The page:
The fetish for hilsa in city households has led to premature catching of small-sized hilsa, raising an alarm against unsustainable fishing practice and poor monitoring that allows the fish to be caught in fine nets that are banned. Jayotee Mitra Mukherjee, a school teacher purchased a 750 gm hilsa for Rs 1,100/kg from Gariahat Market. “The size is too small and the price too high. The taste, I guess, will be just about average. But with everyone at home looking forward to the first hilsa of the season, I decided not to wait any longer,” she said.

Amar Das, a trader at Lake Market, said, “The fish that weigh 500 gms are retailing for Rs 750/kg, those weighing 800-900 gms cost Rs 1,400-1,500/kg. The 1.5 kg fish is being sold at Rs 2,200/kg,” he said. At Narendrabazar in Diamond Harbour, hilsa started coming in last weekend. Around 3,000 trawlers have set sail in batches over the past seven days. Partha Sarathi Kuti, owner of Zenith Fish, a key player in the auction market, said, “There is a craze for hilsa early in the season and they will find buyers. But it would have been better to wait a bit longer for the rains to intensify. The fish would have migrated to the river and spawned, improving both size and taste.”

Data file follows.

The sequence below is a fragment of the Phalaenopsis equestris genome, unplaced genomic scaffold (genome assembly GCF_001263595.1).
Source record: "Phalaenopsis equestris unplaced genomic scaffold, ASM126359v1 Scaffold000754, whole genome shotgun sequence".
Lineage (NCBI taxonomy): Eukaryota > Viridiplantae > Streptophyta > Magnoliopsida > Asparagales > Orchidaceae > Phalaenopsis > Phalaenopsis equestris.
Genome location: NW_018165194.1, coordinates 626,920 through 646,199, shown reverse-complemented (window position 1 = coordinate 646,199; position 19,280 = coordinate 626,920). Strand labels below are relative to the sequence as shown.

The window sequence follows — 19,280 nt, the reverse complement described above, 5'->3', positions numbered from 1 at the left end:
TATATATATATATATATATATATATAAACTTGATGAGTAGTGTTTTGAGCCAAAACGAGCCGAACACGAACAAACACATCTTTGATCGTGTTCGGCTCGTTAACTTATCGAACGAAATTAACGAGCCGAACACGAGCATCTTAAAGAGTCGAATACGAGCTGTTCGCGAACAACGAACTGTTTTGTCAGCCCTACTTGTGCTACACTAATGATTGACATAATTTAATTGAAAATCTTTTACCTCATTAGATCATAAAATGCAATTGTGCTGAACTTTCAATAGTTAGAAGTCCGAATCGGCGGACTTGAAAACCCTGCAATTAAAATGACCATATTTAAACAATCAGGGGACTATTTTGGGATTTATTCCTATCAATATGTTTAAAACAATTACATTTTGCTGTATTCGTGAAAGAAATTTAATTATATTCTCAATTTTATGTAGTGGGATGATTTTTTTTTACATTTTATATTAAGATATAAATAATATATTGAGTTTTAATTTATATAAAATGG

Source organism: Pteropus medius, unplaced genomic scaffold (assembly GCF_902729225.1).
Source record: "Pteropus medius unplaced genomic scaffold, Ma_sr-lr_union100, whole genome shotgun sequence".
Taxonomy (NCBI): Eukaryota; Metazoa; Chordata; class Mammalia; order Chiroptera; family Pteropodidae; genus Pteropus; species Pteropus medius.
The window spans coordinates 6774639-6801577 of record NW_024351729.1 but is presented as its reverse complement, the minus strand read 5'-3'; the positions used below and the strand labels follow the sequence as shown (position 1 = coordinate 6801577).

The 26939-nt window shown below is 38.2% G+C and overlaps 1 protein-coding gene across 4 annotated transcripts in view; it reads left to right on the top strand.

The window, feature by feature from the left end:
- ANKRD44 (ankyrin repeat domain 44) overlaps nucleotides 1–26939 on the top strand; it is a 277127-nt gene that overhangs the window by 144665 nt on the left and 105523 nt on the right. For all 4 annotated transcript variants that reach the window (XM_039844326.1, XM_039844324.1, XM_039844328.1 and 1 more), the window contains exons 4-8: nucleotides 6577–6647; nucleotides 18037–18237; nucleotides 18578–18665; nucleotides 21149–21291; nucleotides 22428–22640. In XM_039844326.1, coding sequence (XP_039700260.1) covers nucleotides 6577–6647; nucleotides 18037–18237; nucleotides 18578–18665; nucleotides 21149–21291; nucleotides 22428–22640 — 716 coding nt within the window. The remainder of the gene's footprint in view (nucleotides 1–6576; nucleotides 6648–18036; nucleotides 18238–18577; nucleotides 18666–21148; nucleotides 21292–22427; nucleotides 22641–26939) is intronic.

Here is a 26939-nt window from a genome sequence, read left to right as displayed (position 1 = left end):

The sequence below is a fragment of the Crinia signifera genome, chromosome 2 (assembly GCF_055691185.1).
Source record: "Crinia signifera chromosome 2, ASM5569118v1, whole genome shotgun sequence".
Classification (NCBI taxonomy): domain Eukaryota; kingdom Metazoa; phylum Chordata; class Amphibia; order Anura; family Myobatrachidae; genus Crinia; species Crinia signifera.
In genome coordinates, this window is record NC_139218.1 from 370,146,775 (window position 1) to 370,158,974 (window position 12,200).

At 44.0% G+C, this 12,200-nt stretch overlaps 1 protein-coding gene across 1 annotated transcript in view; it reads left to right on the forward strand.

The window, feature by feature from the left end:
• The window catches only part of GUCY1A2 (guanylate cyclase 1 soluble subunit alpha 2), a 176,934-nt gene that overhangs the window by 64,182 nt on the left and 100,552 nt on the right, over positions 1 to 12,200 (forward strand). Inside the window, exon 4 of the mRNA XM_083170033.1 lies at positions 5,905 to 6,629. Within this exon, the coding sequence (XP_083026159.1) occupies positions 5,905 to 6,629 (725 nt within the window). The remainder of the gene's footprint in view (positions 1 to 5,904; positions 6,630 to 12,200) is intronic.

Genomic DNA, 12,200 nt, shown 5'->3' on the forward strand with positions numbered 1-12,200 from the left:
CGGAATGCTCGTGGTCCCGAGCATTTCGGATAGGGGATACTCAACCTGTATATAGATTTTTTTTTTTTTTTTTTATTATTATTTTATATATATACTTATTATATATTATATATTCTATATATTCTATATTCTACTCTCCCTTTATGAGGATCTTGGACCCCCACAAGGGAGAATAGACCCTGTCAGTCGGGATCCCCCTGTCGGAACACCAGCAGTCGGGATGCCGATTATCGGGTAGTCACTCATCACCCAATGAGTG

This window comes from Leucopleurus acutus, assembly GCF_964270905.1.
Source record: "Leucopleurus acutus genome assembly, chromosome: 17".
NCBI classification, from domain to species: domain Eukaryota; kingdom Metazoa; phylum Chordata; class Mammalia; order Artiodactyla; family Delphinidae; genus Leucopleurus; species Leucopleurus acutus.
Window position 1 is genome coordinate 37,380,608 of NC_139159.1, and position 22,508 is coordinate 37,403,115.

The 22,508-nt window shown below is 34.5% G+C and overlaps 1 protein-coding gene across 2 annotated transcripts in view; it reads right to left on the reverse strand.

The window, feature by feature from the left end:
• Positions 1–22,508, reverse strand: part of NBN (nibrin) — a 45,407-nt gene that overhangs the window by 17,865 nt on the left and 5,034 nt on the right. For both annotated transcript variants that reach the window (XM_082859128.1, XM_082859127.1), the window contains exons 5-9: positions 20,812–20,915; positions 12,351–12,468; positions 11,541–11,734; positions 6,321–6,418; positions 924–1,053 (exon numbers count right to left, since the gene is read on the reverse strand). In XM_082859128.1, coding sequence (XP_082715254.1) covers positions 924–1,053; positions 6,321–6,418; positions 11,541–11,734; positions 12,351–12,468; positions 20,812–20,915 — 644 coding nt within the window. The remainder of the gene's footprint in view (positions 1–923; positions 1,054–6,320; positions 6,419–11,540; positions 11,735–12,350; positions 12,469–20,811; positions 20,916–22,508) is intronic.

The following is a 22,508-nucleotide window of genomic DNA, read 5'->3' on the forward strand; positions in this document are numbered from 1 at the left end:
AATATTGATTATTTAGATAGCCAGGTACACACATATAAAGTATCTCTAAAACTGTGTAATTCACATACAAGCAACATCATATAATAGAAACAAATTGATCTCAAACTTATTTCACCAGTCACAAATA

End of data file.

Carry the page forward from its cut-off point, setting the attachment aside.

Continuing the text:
Principal scientist of Barrackpore’s Central Inland Fisheries Research Institute (CIFRI), Ranjan Kumar Manna, said the migration up the river enhance the taste due to change in lipid profile of the fish as it swims against river current. “It is only after exposure to sweet river water that the fish appear to grow in girth and also acquire better taste. But we have been trapping them before,” admitted Mrityunjoy Dolui, a fisherman from Patharpratima.

Dwijen Maity, secretary of the fishermen association, said eight trawlers had been traced, their original papers seized and showcaused by the fisheries department for using illegal nets.